The rate of positive COVID test results has increased in Queens over the past week as officials have begun to warn that it could mark the beginning of a second wave.
After Gov. Cuomo designated Ozone Park as part of a yellow zone at the end of October, South Queens has continued to have warning signs of higher infection.
When the city Department of Health updated its website to show real-time data on COVID positivity rates by ZIP code, it showed that Richmond Hill had the second-highest seven-day COVID test positivity rates in all of New York City as of Monday, at 4.43 percent.
The increase is not isolated to Richmond Hill. Farther south, Arverne and Broad Channel had the fifth-highest seven-day positivity rate in the city. That data came to light shortly after Cuomo removed Far Rockaway’s yellow zone designation at the end of last week, based on state data.
The seven-day rolling average for the entire Queens yellow zone has increased from 2.68 percent positive Monday Nov. 2 to 3.12 percent Nov. 9, with daily rates of positivity shooting up in the last couple days of this week, according to the state data.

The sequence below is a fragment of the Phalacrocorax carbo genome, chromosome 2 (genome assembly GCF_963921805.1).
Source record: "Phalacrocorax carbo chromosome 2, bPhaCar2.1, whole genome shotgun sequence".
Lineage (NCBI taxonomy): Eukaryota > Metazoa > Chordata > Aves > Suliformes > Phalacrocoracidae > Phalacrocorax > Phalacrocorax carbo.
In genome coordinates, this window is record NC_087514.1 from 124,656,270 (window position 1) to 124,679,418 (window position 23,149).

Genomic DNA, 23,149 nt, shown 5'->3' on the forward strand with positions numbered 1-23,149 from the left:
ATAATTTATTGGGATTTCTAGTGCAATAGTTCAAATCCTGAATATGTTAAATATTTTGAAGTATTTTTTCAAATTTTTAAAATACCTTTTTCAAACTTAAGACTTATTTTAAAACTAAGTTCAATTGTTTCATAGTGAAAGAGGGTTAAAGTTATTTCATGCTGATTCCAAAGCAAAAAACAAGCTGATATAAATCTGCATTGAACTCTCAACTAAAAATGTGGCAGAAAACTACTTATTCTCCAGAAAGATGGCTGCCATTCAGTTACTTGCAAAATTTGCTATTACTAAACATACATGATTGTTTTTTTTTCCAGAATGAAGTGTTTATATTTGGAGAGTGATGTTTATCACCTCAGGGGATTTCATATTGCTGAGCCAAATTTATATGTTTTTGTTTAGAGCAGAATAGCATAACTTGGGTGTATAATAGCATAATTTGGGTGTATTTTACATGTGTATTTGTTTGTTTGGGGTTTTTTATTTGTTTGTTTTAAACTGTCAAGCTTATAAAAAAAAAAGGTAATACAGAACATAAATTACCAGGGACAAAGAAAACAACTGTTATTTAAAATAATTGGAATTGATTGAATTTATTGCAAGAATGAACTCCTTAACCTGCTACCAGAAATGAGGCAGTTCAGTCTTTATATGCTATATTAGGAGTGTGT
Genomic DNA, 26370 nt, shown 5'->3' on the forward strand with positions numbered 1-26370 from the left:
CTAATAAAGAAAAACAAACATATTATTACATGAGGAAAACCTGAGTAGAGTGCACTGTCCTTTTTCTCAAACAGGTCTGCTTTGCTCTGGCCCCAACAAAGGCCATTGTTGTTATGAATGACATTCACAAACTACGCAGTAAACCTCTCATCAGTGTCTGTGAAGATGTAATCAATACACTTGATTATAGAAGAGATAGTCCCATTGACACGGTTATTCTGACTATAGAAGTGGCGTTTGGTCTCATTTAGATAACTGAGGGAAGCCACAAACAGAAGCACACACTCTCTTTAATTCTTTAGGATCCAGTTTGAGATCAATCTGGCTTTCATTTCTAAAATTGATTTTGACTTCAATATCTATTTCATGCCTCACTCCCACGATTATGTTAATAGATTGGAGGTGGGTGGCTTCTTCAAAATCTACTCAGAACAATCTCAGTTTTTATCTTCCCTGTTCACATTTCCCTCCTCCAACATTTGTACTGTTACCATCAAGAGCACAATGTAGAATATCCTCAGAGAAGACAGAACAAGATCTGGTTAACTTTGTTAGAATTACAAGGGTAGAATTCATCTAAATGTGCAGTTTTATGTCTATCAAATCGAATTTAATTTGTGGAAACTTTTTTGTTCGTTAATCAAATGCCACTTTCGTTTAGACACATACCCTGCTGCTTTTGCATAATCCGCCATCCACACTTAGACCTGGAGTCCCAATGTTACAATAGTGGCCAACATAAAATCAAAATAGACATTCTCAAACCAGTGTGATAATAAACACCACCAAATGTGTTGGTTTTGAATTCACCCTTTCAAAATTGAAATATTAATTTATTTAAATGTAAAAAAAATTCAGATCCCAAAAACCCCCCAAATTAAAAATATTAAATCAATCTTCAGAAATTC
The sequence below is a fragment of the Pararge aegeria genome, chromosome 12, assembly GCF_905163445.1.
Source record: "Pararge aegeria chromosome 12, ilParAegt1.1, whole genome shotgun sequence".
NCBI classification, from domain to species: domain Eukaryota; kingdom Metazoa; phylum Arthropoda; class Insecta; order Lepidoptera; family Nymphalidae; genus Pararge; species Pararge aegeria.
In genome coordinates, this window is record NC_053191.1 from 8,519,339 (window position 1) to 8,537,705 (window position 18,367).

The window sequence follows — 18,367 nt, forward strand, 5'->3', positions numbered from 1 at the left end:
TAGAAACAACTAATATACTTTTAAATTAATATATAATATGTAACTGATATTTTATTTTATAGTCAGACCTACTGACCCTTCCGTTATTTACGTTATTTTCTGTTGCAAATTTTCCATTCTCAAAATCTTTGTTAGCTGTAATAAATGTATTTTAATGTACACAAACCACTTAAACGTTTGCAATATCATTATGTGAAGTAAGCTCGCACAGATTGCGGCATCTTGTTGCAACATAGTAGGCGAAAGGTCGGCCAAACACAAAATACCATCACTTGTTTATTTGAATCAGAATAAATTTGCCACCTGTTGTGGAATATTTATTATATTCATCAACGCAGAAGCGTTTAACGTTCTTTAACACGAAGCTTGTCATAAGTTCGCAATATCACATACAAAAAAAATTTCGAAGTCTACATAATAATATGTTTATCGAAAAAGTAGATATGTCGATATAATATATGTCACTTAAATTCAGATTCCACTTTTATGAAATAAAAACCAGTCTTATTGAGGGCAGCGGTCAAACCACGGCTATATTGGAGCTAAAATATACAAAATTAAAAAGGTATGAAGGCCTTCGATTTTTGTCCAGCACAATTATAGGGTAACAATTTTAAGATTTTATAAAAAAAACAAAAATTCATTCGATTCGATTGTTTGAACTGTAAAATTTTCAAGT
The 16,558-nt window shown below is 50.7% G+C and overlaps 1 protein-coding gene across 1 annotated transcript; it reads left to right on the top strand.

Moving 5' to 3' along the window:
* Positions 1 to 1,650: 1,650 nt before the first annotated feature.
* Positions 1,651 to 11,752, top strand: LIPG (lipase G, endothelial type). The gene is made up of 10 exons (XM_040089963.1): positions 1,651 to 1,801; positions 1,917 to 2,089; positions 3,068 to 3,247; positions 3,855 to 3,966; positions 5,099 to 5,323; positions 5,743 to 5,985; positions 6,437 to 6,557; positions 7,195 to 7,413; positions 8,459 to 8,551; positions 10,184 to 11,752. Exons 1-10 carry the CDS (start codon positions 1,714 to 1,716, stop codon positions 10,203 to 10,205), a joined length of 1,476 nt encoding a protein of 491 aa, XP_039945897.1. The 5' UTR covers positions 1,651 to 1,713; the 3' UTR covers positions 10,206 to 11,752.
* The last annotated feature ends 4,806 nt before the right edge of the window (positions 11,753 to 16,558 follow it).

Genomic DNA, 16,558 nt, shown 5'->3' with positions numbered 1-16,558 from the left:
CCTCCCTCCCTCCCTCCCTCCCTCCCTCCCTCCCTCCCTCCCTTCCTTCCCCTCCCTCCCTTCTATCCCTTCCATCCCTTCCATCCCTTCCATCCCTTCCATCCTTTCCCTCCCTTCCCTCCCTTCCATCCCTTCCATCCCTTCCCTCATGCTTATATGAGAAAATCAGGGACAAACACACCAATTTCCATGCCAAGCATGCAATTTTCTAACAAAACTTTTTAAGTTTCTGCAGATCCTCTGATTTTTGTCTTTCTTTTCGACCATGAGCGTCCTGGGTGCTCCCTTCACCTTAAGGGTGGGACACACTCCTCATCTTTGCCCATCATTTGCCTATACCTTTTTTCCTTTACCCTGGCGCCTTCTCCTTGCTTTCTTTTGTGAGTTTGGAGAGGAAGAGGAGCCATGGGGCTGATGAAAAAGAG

The relationship between small business and government during the pandemic has been an uneasy one.
“It was bad before. Now it’s worse,” said Councilman Mark Gjonaj (D-Bronx), during last Thursday’s tour of businesses on Fresh Pond Road in Glendale. “The city is not listening. They’re hearing the issues. They have not addressed the concern.”
Gjonaj, chairman of the Council’s Committee on Small Business, visited stores with Councilman Bob Holden (D-Middle Village), Myrtle Avenue Business Improvement District President Ted Renz, Queens Chamber of Commerce President Tom Grech and Small Businesses Commissioner Jonnel Doris.
“For us, we’re here to help small business. That’s our job,” Doris said. “While we’re the government, we’re still their advocates.”
He said about 30 walking tours have been done around the city and though some changes in policy have been implemented because of feedback, Doris acknowledged “we have to rebuild their trust, too.”
Among the problems raised by elected officials and business owners around the city are the fines being imposed, sometimes with contradicting advice from city agencies.
“I don’t like when the government descends on businesses that were closed for so long and then they start fining them instead of warning them,” Holden said.
Grech believes one person needs to oversee everything, “kind of like a COVID czar.”
Gjonaj said store owners can be fined if a customer is not wearing a mask but believes that is unfair to the owner, saying that there have been attacks on people who are demanding masks be worn.
“They’re not policemen. They’re business people,” he said. “They’re working behind the counter. They’re sweating. They’re not supposed to act as enforcement. You can’t hold them reliable. You go tell someone with mental illness that they can’t enter because they don’t have a face mask. Let’s see how far that gets you.”